Inde
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Inde
See also: Inde, IndE, ind?, Înde, and -inde

Chichewa

Pronunciation

Particle

indé

  1. yes

Antonyms


Danish

Adverb

inde

  1. inside

Dutch

Pronunciation

  • (file)

Verb

inde

  1. singular past indicative and subjunctive of innen

Latin

Etymology

From Old Latin im, em ("then, there") and the demonstrative suffix -de.

Pronunciation

(Classical) IPA(key): /'in.de/, ['?n?.d]

Adverb

inde (not comparable)

  1. thence, from there (in space)
    • 61 CE - c. 112 CE, Pliny the Younger, Epistulae 5:
      Inde etiam rosas effert, umbrarumque frigus non ingrato sole distinguit. Finito vario illo multiplicique curvamine recto limiti redditur nec huic uni, nam viae plures intercedentibus buxis dividuntur.[1][2]
      Farther on, there are roses too along the path, and the cool shade is pleasantly alternated with sunshine. Having passed through these manifold winding alleys, the path resumes a straight course, and at the same time divides into several tracks, separated by box hedges.[3]
  2. thenceforth (in time)
  3. since (eccl.)

Derived terms

Related terms

Descendants

  • Asturian: ende
  • Catalan: en
  • Franco-Provençal: en, cen (from *ecce inde)
  • Old French: ent, en
    • French: en
    • Norman: en, chen (from *ecce inde)
    • Picard: ind
  • Italian: ne, indi
  • Mozarabic: ?(en), (en)
  • Occitan: ne
  • Old Portuguese: ende, en
  • Spanish: ende

References

  1. ^ Pliny text, Latin version
  2. ^ Pliny text, Latin version 2
  3. ^ Pliny text, English translation 1
  4. ^ Munificentissimis Deus, Pope Pius XII, Latin version

Latvian

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 inde on Latvian Wikipedia
Inde (eti?ete)

Etymology

A 20th-century neologism, introduced in the Scientific Terminology Dictionary (Riga, 1922) to replace a previous Germanism, ?ifts. The word was coined by shortening the (old-fashioned, dialectal) word indeve ("illness, disease; bad disposition; evil spirit; poison"), which J. Endzel?ns considered either an old Curonian term or a borrowing from Lithuanian (cf. Lithuanian dialectal ind?v? ("poison; evil, evil spirit")), perhaps formed from a prefix *in- (Latvian ie-) and the verb dot ("to give") or d?t ("to lay (eggs); orig. to put"). The meaning evolution would be similar to that of German Gift: from "something given, put (in)" to "poison." Another possibility, suggested by the "evil spirit" meaning of the Lithuanian cognate (also attested in older Latvian sources as a name for the devil), is that indeve might come from *in- ("negative") + dievs, i.e. "no-god" > "evil, evil spirit" (cf. similarly formed nedievs). It is also possible that two similar words, meaning "disease" and "evil spirit," became homophonous and merged as indeve. It has also been suggested that Middle Dutch inde ("end; death"), inden ("to end life, to die") could also have influenced indeve, given the strong presence of Dutch sailors and craftsmen in the times of the old Duchy of Courland (1561-1726).[1]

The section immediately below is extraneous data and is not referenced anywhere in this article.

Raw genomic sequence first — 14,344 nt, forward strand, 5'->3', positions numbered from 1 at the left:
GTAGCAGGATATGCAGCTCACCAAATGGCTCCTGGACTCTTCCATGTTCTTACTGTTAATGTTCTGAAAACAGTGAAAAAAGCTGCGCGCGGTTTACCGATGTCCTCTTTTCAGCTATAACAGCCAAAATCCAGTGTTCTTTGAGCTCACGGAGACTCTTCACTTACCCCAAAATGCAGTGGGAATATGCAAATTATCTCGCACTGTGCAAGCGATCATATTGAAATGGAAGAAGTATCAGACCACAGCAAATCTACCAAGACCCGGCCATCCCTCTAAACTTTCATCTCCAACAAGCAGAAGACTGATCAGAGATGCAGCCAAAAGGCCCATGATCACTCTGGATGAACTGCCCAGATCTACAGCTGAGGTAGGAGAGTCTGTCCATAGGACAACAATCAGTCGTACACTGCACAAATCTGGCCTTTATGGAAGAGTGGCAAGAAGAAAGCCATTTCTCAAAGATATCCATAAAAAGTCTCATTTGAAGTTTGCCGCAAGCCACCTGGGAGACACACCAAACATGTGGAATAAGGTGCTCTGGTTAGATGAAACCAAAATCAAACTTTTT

Pronunciation

Noun

inde f (5th declension)

  1. poison, venom (substance with deleterious or even fatal effects on living organisms)
    bi?u inde - bee venom
    sku inde - snake venom
    indes koncentr?cija - poison concentration
    sku indes zobi - snake venom teeth
    indes dziedzeri - venom glands
    sagatavot indi - to prepare poison
    neitraliz?t indi - to neutralize poison
    m?sdienu zin?tnei labi zin?ma ?oti iedarb?ga inde: k?lija cian?ds - a very effective poison is well known to modern science: potassium cyanide
    tabakas lapas satur nikot?nu, kas ir stipra sirds inde - the tobacco leaf contains nicotine, which is a strong poison for the heart
  2. (figuratively) poison (something with bad effects on people)
    vi nestr?das pretim... bet ?aubu un netic?bas indi pa k?dam pilienam iepilina katr? sarun? - he did not counterargue... but he added doubt and drops of the poison of unbelief in every conversation

Declension

Derived terms

References

  1. ^ Karulis, Konstant?ns (1992), "inde", in Latvie?u Etimolo?ijas V?rdn?ca (in Latvian), R?ga: AVOTS, ->ISBN

Middle English

Alternative forms

Etymology

From Old French Inde ("India"), from Latin India, from Ancient Greek (Indí?).

Pronunciation

Noun

inde (uncountable)

  1. indigo, dark blue-purple (colour)
  2. indigo pigment
  3. indigo fabric

References

Adjective

inde

  1. indigo-coloured
  2. Dyed using indigo

References

See also

Colors in Middle English · coloures, hewes (layout · text)
     whit      grey, hor      blak
             red; cremesyn, gernet              citrine, aumbre; broun, tawne              yelow, dorry; canevas
             grasgrene              grene             
             plunket; ewage              asure, livid              blewe, blo, pers
             violet; inde              rose, murrey; purpel, purpur              claret

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inde
 



 



 
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